Whether at war or in peace, one constant around the globe is the threat of political violence, more commonly called “terrorism.” Terrorism also goes beyond politics to encompass culture, ideology, and religion, among other dimensions. The concept of terrorism has begun to pervade the minds of Americans, as well as people all around the world. At the same time, the meanings of the word “terrorism” have become more varied and less precise. Media coverage about terrorism has raised more questions than it has provided answers. This ambiguity has surfaced in television shows, movies and the Internet as well.
This course therefore focuses on the interface between media and terrorism. Through readings and discussion, we will explore models for depicting and analyzing media coverage of terrorism events taking place both within and outside a country. We will explore the concept of terrorism, media portrayals of terrorism, and the cultural meanings and symbols that emerge about terrorism. Course requirements include exams, student-led overviews of readings and media content, and student discussions of key topics and terrorism-related films.
Field WorkCountry: Ghana
Date: September 28, 2018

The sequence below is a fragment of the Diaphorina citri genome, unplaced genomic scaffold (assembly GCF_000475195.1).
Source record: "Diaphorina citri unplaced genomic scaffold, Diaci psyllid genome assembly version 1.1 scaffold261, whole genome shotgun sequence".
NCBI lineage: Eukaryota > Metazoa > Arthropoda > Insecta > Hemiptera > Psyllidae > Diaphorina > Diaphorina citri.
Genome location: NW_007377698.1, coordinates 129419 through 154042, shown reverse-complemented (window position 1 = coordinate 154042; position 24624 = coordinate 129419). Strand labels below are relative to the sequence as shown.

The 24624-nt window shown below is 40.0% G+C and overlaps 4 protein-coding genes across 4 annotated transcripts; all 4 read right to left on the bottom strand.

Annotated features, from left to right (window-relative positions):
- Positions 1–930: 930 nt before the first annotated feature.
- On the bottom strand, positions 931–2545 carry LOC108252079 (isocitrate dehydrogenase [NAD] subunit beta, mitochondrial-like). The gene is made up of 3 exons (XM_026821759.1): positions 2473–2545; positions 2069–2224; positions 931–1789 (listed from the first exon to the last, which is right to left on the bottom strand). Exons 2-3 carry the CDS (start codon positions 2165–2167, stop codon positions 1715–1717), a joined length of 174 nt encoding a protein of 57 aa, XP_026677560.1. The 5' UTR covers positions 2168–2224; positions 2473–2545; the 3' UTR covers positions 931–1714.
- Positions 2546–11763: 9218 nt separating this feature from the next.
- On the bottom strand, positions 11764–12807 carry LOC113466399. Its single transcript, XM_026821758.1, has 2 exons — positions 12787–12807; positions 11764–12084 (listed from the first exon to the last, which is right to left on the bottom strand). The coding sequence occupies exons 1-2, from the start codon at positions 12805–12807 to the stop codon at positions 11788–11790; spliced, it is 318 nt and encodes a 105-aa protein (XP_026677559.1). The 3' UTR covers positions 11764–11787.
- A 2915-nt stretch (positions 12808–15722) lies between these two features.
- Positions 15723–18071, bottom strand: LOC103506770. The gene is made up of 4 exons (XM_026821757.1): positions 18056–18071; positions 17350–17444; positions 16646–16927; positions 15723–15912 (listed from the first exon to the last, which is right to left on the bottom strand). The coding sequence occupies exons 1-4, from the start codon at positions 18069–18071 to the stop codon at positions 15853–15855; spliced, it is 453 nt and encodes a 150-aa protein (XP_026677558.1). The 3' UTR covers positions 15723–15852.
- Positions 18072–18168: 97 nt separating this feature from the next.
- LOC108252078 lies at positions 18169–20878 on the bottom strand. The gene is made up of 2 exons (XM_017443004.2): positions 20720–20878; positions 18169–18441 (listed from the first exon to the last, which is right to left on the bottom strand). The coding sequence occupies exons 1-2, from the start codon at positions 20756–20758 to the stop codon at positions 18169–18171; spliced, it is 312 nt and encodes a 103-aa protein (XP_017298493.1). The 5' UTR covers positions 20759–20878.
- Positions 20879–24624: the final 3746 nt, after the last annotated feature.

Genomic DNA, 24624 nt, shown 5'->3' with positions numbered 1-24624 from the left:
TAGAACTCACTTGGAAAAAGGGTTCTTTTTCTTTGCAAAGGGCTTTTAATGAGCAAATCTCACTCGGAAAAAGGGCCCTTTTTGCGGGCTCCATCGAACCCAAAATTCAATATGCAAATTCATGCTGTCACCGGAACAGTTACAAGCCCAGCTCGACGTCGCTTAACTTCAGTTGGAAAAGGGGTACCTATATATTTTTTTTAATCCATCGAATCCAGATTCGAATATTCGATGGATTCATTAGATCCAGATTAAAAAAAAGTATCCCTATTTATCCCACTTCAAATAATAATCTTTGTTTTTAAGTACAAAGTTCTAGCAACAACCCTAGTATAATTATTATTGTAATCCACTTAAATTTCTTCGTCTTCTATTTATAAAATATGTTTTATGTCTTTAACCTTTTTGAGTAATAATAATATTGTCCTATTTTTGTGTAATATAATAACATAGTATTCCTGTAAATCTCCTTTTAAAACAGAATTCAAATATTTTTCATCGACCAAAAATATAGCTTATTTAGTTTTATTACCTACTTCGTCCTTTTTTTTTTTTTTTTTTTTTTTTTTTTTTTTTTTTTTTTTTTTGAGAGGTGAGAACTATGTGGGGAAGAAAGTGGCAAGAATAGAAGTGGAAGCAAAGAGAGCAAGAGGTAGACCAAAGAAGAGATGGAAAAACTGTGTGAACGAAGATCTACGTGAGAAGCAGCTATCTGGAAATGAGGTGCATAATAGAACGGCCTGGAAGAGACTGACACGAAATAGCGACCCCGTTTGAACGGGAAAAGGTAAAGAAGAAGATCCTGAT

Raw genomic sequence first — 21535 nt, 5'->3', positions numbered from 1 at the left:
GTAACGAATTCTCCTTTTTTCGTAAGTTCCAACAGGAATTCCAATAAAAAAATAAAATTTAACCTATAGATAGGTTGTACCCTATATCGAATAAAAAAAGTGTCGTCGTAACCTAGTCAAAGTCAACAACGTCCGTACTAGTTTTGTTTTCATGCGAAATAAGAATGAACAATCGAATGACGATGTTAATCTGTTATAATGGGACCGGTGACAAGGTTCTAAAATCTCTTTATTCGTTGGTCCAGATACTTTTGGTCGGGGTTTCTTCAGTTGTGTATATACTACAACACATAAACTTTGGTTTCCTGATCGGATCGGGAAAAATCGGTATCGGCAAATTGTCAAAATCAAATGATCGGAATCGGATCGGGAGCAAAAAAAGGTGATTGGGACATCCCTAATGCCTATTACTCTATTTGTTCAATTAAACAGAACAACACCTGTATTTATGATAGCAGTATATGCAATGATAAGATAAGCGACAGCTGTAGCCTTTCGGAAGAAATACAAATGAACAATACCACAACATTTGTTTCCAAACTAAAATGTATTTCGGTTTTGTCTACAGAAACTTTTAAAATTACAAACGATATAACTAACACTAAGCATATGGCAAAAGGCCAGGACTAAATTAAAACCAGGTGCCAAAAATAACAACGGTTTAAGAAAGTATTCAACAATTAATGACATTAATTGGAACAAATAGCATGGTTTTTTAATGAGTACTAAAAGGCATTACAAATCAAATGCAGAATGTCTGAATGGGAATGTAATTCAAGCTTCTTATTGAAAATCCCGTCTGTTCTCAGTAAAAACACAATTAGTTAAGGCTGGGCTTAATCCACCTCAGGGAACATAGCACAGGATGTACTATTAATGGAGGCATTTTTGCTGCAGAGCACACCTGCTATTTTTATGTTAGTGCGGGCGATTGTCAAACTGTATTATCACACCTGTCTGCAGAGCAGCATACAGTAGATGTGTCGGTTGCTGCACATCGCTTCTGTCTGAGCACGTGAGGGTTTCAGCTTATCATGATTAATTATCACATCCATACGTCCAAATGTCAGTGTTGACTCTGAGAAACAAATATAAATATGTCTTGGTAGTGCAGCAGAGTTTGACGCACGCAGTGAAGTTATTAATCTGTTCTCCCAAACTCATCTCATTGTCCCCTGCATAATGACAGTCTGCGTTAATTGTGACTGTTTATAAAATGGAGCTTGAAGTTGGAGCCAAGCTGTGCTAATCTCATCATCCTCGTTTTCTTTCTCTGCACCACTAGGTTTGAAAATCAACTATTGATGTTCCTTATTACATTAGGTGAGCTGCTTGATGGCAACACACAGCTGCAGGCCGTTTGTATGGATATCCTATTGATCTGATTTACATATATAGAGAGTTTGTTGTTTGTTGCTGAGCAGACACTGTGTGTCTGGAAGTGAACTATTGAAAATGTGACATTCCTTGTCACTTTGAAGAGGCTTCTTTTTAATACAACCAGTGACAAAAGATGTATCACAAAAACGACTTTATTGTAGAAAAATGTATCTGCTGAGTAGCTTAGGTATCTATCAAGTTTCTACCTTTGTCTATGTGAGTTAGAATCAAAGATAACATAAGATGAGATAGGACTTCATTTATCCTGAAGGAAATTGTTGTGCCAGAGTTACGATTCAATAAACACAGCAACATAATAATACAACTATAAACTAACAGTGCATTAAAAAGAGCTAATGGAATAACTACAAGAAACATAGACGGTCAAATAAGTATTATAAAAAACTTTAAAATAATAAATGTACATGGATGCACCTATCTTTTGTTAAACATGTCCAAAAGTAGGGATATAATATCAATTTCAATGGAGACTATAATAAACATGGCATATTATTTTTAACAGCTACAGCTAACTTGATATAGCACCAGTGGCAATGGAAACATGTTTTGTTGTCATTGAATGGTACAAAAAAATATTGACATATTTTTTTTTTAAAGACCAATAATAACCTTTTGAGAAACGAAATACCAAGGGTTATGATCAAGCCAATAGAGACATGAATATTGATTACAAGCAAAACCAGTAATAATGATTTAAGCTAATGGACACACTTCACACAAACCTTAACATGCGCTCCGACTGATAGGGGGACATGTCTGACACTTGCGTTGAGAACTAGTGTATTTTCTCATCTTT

The field class meets on Friday, September 28 in Tema, Ghana. According to the BBC, Ghana is considered one of the more stable countries in West Africa since its transition to multi-party democracy in 1992, with little in the way of war, conflict or terrorism in its history since then. The country gained its independence from the UK in 1957. At a January 2018 press conference, President Akufo-Addo assured that Ghanaians are safe from any terrorist attacks, although other regions on the continent are experiencing acts of terrorism. Ghana as a nation is slightly smaller than the US state of Oregon. Approximately 70% of the country is Christian, with nearly 60% of the population under the age of 25 years.
We begin our Field Class with a visit to the Ghana Institute of Journalism, where we will meet with faculty and students to discuss how the country views itself in relation to war, peace, conflict and terrorism. We will also learn about the Institute’s approach to journalism education. After lunch, we will visit TV3 – one of the leading television stations in Ghana – to learn how journalism is practiced there.
Students will be evaluated based on a report that contrasts the nature of media coverage in Ghana with how war, peace, conflict and terrorism are covered in other parts of the continent. Each student will take notes during the day on what they are learning about Ghana’s media. Notes will be typed into a two-page report, using a bullet-point format. More information will be provided separately. The paper and notes are due on Thursday, October 4.
- To build an understanding of how peace, war and terrorism appear in the news of a peaceful nation.
- To explore how coverage of peace and conflict shape perceptions of the world within a nation
- To enhance critical thinking about media messages in society, both domestically and in the global arena.